If you are ready to level up your spooky season fun to something a little scarier, it’s hard to beat Universal Orlando’s Halloween Horror Nights.
Last year, I thought I’d be far too nervous to have fun in the movie-set-quality haunted houses with professional ‘scare actors,’ but I still tentatively tried it for the first time. Turns out, I loved it so much that I immediately started counting down until I could go again this year.
Last year, I was on a hosted private tour (or RIP tour, if you will), but since I was on my dime this year, that wasn’t in the budget.
Since I was also taking my teen and sister, the Express Passes that advertise cutting waits for the houses by 50% were not in the (credit) cards; the Express Passes were more than $200 per person on the night we went. The Halloween Horror Nights tickets were just $104 each, so it would’ve been a massive increase in the night’s cost if we went that route.
That said, no one wants to spend all night in lines — and lines for the haunted houses are often an hour or two on weekend nights. Enter: a $40 solution to many of our problems.
My strategy to avoid some lines at Halloween Horror Nights (without spending hundreds of dollars on a tour or Express Pass) was a $40 per person add-on ‘Stay and Scream’ ticket.
Normally, with a Halloween Horror Nights ticket, you can begin to enter between 6 and 6:30 p.m. with the hordes of other spook-seeking guests. However, with a ‘Stay and Scream’ ticket, you can enter Universal at 2:45 p.m., and do a quick regular ride or two before beginning to line up for your first haunted house of the night.
The park closes to regular daytime guests at 5 p.m., but your ‘Stay and Scream’ ticket allows you to stay inside the park while it prepares for that evening’s event. If you don’t make it in by 5 p.m., you’ll be stuck waiting in line at the front gates with the other attendees.
You do have to commit to a certain ‘zone’ of houses where you will wait in essentially a holding line as the afternoon hours tick by. But since you’re now already in the park, you are physically ahead of all those who will enter from the front gates.
On top of that, some — but not all — of the houses open around 5 p.m. for those at ‘Stay and Scream.’ The official event doesn’t actually start until 6:30 p.m.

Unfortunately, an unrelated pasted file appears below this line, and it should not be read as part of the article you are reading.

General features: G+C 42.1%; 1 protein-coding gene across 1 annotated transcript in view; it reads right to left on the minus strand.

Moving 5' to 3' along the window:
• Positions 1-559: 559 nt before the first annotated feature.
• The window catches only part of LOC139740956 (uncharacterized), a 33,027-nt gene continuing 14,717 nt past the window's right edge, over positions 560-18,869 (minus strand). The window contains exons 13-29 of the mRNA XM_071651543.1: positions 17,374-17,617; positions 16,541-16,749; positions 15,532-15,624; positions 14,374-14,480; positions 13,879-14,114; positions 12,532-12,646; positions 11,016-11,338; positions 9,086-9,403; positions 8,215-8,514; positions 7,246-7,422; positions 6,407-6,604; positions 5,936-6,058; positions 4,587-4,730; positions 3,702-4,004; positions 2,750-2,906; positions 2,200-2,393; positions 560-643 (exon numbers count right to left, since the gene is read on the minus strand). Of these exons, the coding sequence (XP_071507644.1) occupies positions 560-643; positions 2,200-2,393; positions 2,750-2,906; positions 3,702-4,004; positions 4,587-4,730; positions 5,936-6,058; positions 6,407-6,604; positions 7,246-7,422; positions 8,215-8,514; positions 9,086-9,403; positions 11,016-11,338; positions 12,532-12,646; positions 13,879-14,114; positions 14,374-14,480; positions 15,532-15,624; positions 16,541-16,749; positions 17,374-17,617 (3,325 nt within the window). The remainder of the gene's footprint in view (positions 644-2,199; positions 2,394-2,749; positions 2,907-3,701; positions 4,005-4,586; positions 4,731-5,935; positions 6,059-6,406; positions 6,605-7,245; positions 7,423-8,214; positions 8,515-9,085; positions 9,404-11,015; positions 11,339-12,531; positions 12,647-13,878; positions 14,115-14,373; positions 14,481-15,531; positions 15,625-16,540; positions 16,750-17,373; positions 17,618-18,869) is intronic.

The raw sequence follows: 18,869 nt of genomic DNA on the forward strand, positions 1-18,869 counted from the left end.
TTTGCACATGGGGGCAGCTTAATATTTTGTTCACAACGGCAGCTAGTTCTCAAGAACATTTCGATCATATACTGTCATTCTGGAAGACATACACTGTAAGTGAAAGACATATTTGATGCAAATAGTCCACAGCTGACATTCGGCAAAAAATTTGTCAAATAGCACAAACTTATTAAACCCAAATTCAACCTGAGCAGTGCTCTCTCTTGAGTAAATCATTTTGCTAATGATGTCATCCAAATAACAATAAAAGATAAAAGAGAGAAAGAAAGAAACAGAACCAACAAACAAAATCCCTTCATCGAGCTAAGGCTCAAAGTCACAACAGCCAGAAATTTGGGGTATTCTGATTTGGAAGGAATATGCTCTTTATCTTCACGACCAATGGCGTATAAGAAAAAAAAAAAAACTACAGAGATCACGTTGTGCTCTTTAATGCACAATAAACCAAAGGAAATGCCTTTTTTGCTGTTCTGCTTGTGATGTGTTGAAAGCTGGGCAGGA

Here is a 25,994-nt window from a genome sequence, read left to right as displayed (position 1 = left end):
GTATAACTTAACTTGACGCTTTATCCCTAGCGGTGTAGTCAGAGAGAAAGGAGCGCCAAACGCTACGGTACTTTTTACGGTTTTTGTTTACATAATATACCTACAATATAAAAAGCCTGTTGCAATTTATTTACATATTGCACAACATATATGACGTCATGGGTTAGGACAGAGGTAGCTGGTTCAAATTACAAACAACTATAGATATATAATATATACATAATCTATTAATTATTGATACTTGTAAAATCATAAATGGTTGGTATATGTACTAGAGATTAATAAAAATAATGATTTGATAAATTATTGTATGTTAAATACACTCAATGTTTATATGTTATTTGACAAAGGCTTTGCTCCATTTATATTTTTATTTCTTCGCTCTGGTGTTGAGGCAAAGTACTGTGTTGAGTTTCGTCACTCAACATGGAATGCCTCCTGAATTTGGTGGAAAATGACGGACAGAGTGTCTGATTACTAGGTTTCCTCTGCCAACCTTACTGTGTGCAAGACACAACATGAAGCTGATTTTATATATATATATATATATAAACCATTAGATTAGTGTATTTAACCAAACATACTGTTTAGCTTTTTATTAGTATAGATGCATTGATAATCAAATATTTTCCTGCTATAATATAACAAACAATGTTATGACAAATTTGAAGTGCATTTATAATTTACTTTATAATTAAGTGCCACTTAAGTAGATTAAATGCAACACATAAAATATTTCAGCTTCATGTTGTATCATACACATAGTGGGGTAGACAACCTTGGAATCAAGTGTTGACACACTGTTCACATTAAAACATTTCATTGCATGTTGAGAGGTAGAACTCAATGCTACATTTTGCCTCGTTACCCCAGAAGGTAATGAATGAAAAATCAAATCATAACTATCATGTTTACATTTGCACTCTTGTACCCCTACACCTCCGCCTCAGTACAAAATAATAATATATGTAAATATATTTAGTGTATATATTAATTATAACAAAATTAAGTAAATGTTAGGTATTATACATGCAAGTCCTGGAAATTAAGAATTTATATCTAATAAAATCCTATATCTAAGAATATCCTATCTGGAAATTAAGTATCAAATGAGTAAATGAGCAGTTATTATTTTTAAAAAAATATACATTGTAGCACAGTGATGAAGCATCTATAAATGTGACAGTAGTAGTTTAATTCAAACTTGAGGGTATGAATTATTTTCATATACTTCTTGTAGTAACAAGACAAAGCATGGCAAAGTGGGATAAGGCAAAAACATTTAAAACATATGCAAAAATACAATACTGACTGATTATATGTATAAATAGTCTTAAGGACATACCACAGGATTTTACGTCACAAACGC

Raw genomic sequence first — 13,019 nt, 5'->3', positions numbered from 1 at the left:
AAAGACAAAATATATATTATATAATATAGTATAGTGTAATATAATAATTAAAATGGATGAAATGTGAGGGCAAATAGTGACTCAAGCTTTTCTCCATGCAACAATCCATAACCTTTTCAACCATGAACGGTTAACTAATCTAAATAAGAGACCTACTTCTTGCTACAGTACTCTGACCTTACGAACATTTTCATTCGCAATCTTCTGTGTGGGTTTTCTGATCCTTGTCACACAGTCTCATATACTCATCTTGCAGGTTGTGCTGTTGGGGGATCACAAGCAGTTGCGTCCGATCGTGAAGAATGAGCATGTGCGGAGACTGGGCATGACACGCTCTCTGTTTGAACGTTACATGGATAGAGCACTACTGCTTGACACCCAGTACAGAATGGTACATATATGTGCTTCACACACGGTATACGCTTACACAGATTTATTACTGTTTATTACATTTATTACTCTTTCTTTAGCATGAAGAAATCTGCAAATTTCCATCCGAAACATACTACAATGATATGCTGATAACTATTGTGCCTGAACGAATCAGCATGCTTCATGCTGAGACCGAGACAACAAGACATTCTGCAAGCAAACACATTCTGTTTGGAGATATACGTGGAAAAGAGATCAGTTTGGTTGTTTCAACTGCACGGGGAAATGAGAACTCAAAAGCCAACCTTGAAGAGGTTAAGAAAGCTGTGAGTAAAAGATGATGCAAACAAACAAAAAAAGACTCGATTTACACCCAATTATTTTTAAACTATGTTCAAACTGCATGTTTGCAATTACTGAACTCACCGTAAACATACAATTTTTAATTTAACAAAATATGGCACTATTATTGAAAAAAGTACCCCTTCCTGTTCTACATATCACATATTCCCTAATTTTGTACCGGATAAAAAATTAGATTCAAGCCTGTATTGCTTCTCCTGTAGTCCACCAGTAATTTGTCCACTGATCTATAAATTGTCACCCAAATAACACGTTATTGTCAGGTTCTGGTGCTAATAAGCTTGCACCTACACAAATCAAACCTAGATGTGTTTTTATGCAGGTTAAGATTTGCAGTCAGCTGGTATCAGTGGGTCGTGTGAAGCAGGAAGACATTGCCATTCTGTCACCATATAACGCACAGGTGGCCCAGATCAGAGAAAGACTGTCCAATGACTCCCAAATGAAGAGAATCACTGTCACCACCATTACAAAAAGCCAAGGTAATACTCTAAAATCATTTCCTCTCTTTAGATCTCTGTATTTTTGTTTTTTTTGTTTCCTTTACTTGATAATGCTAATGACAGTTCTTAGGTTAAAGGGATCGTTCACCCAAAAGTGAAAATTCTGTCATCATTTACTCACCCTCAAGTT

Since the houses that open first each evening vary a bit from year to year, I recommend doing some prior online research or asking some of the Universal team members when you arrive so you’ll know which ones you can get in earliest. This ultimately gives you a jump on your second and third house.
At 5:13 p.m., we entered our first house, Dueling Dragons: Choose Thy Fate. There was virtually no wait, as we were some of the first in line in the ‘Stay and Scream’ area.
There was just a bit of a wait for our second house, The Exorcist, which we entered at 6 p.m.
For our third attraction, the Chucky-themed house, there was a posted 20-minute wait when we entered the line at 6:09 p.m. The most popular houses already had a more than two-hour wait at this point, so heading to a less-popular house at around the official opening time worked in our favor there, too.
At 6:35 p.m., just five minutes after the official 6:30 p.m. start time, we entered the line for Yeti: Campground Kills. This was already our fourth house and we had about a 30-minute wait — much lower than most of the night for that house.
By the time regular Halloween Horror Nights guests were making their way into the houses, we were in line for our fourth; this means we visited 40% of the houses in the ‘bonus time’ before the official start, thanks to spending just $40 on the ‘Stay and Scream’ ticket. It would have been totally possible to do the rest of the houses that night if we’d wanted to since we had already done so many early in the event.
On top of that, we’d been able to get some time in the park before a lot of the regular rides closed for Halloween Horror Nights; only a few rides stay open for those themed nights, such as my personal favorite ride, E.T.
As a bonus, parking, security and the front gate entrance were all very easy and without waits for the mid-afternoon entry with ‘Stay and Scream.’ This is absolutely not the case for the normal evening event start time.
Note that if you have a normal day ticket to Universal or an annual pass that allows you to enter on your desired Halloween Horror Nights date, you don’t need to spend anything additional to line up early for the ‘Stay and Scream’ event. The extra $40 charge is just for those who need a way to get in that day before the usual start time because they don’t have a day ticket.
Halloween Horror Nights is a fantastic event, and spending $40 on this early entry ticket is a great way to experience more of the houses without long waits — and without having to pay for an Express Pass or RIP tour.